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I'm Kate Risheill. Welcome to my blog on writing.

Genre and Pacing

Genre and Pacing.jpg

I've been thinking a lot about genre and pacing lately. In particular, the ways in which writers can play with genre and pacing. There are plenty of books out there about how to write a mystery, thriller, or romance. They talk about how to form the plot, how to pace the story, but there is something to be said for playing with these conventions.

Most genres have their own conventions, a certain way that plots unfold. If you are reading a mystery, it is a pretty safe bet that the first suspect they investigate is probably not the killer. Same goes for every police procedural out there. If there's 15 minutes left in the episode, you know they haven't caught the right guy. That said you can use the knowledge of this convention to twist readers' expectations.

Recently, I read The Alienist by Caleb Carr. The book is plotted largely like a thriller. There are no red herrings, they simply close in, drawing the noose ever tighter around the neck of the killer. That said, it's pacing was fairly even and it was quite a long book. There were several side plots that slowed down the main events of the story. I loved the book. It was creepy, atmospheric and kept my attention the entire time, but it's pacing was not what I expected. It moved a bit slower than anticipated, but it was that pace that allowed the extra time to get inside the killer's head, as well as into the heads of the protagonists. By going against my expectations, the book left me wondering what might happen next, what new revelations the team might make.

Pacing doesn't always need to match the genre you are writing, but if you do decide to take a different approach, it shouldn't be arbitrary. You shouldn't pace your story differently just for the sake of pacing it differently. Instead, it should serve a purpose. In The Alienist, the purpose was to allow the time to delve into the psychological concepts involved in building their psychological profile of the killer. This psychological profile is what sets the story apart and is the focus of the investigation, so it only makes sense to adjust the pacing to fit. However, making a story slow just to make it slow has no benefit unless you find a reason to make that pacing pay off.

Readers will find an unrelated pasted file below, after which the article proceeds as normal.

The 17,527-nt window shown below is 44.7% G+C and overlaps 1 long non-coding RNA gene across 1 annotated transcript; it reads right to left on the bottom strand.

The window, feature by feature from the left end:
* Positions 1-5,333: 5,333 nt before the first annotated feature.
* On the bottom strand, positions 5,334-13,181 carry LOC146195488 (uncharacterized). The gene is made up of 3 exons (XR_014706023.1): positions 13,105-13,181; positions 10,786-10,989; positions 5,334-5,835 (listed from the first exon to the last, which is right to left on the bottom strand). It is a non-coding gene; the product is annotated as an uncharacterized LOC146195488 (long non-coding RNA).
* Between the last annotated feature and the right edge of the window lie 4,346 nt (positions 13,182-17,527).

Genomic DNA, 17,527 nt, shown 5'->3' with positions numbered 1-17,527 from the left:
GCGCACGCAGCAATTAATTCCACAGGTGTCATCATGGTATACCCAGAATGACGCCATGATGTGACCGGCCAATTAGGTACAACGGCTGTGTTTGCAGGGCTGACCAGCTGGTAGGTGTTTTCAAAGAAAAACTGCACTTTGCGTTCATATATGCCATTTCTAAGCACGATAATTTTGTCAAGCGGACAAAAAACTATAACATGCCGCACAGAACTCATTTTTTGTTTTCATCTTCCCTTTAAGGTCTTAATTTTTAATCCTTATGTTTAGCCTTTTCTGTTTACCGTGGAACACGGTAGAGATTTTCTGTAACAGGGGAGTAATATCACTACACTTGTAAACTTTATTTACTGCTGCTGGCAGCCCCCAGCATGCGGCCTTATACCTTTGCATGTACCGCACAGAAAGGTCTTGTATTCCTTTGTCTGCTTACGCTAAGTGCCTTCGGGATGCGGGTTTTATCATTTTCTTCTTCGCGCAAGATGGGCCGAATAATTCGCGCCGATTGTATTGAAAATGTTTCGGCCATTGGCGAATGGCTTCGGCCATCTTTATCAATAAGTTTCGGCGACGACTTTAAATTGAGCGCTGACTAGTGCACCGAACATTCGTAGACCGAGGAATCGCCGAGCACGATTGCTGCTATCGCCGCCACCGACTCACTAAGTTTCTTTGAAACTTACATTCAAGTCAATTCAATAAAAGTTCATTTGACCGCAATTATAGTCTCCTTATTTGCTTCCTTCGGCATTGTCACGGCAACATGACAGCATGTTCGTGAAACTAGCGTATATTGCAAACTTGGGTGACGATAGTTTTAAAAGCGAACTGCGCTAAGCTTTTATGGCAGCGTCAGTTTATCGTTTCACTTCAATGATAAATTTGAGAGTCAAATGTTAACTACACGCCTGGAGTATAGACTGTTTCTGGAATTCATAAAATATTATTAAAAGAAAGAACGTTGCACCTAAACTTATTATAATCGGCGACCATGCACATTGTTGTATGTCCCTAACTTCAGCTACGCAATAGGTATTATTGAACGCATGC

To use the example of procedural shows, there are often episodes of cop dramas where the investigation is condensed, the pace quickened so that the killer is caught sooner in the episode. The episode doesn't end early, no there is always some kind of turn in the episode. Even though the killer is caught, there is some revelation: the killer has a partner, the last victim is alive out there, etc. The pacing of the story is specifically adjusted to make room for this turn. When done well, it can work brilliantly and leave viewers on the edges of their seats. It is all about knowing the story you want to tell.

So, while it is important to know that the standard conventions are for genre and pacing, that doesn't mean that you should be confined by them. Break the rules, but only when you have a good reason to. Pacing dictates how much tension there is in a story and how the reader experiences it, so choose wisely. 

 

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